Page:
Hong Kong’s legislature has passed a controversial bill criminalising insult of the Chinese national anthem by a comfortable majority, despite months of wrangling due to fears of curbs to free expression.
The vote on Thursday saw 41 lawmakers – constituting the council’s pro-Beijing majority – back the resolution, whilst one objected and no one abstained. Democrats launched a last-minute protest in a bid to stall proceedings, with most refusing to take part in the ballot.
Offenders who are found guilty of deliberately altering March of the Volunteers risk fines up to HK$50,000 or three years in prison.
Rival camps have repeatedly clashed over the bill – inserted into Annex III of Hong Kong’s mini-constitution by Beijing in 2017 – with several meetings descending into physical confrontations as opposition lawmakers sought to delay its passage.
In preparation of potential hold-ups, Legislative Council (LegCo) President Andrew Leung allotted four days or 30 hours for debate.
Security around the LegCo Complex was beefed up beforehand, with riot police stationed around the perimeter and barrier tape set up.
During deliberations, Elizabeth Quat of the pro-Beijing DAB party said democrats should not be a public servant if they do not wish to respect the national anthem: “If lawmakers oppose the national anthem bill, they are violating basic political ethics.”
Democratic Party lawmaker Wu Chi-wai said the public were concerned about arbitrary prosecution over the law: “Are we going to see more and more draconian laws and harsher penalties?” he asked. “We used to have more tolerance and respect for the government.”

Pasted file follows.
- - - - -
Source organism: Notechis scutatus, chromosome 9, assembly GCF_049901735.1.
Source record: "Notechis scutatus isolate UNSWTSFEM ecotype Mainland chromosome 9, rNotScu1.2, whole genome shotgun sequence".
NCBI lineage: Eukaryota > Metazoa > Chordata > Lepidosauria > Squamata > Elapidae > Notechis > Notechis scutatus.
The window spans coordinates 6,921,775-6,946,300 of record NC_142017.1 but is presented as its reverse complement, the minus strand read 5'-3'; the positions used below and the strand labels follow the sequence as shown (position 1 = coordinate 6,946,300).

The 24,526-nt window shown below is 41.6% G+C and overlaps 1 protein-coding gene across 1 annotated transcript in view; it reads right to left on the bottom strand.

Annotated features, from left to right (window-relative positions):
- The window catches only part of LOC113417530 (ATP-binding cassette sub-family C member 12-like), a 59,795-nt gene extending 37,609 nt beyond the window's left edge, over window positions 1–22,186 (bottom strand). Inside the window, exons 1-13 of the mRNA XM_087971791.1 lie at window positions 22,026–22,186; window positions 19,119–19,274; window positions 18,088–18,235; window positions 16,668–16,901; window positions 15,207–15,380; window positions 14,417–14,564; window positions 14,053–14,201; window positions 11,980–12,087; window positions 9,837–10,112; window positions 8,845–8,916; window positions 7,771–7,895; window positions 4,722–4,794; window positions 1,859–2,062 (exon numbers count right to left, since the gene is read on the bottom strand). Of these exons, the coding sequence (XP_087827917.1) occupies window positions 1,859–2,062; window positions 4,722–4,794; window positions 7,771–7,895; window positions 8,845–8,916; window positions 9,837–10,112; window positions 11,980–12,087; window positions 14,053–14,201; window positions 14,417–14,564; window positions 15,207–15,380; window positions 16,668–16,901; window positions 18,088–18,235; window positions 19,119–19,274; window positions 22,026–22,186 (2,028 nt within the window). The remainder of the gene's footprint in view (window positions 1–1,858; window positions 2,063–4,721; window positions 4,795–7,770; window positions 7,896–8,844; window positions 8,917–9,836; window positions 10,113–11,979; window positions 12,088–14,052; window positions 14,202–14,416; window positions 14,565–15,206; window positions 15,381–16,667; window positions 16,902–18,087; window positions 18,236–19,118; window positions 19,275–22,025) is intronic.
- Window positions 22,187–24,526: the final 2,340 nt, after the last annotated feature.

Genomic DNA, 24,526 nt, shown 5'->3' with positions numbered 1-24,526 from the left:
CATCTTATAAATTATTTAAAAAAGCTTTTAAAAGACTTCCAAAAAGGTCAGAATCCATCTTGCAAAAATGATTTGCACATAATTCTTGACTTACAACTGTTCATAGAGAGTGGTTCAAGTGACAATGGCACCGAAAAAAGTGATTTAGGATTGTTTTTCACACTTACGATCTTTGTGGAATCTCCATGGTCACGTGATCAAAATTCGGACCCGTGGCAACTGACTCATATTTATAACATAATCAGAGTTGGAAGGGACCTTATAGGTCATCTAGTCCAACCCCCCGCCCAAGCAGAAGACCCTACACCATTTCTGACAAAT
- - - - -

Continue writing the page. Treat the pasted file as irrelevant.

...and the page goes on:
At around 12:50 pm, democrats Eddie Chu and Ray Chan charged towards Leung holding protest placards reading “Murderous states stinks for eternity,” and a container of foul-smelling liquid was dropped on the floor.
The meeting was adjourned for several hours whilst police and fire service department personnel carried out an on-site investigation.
Upon resumption in a separate room, Leung pressed on with the final vote without allowing remaining lawmakers to speak.
Ted Hui from the Democratic Party subsequently marched forward and spilt liquid on the floor before being removed by security.
Speaking to the press afterwards, the Secretary for Constitutional and Mainland Affairs Erick Tsang thanked the LegCo president for “facilitating the voting process.”
Asked whether he thought the vote was illegitimate due to legislators being denied a chance to finish discussing the bill, he said the public should not be worried because there have been 17 meetings on the issue. He added the law is expected to come into force on June 12.
Leung later told reporters that there was no point in extending the meeting as some legislators would have used any and all means to interrupt: “I did not cut short the meeting and I did not push through the bill. I told members that I had scheduled 30 hours so I think we worked according to the schedule.”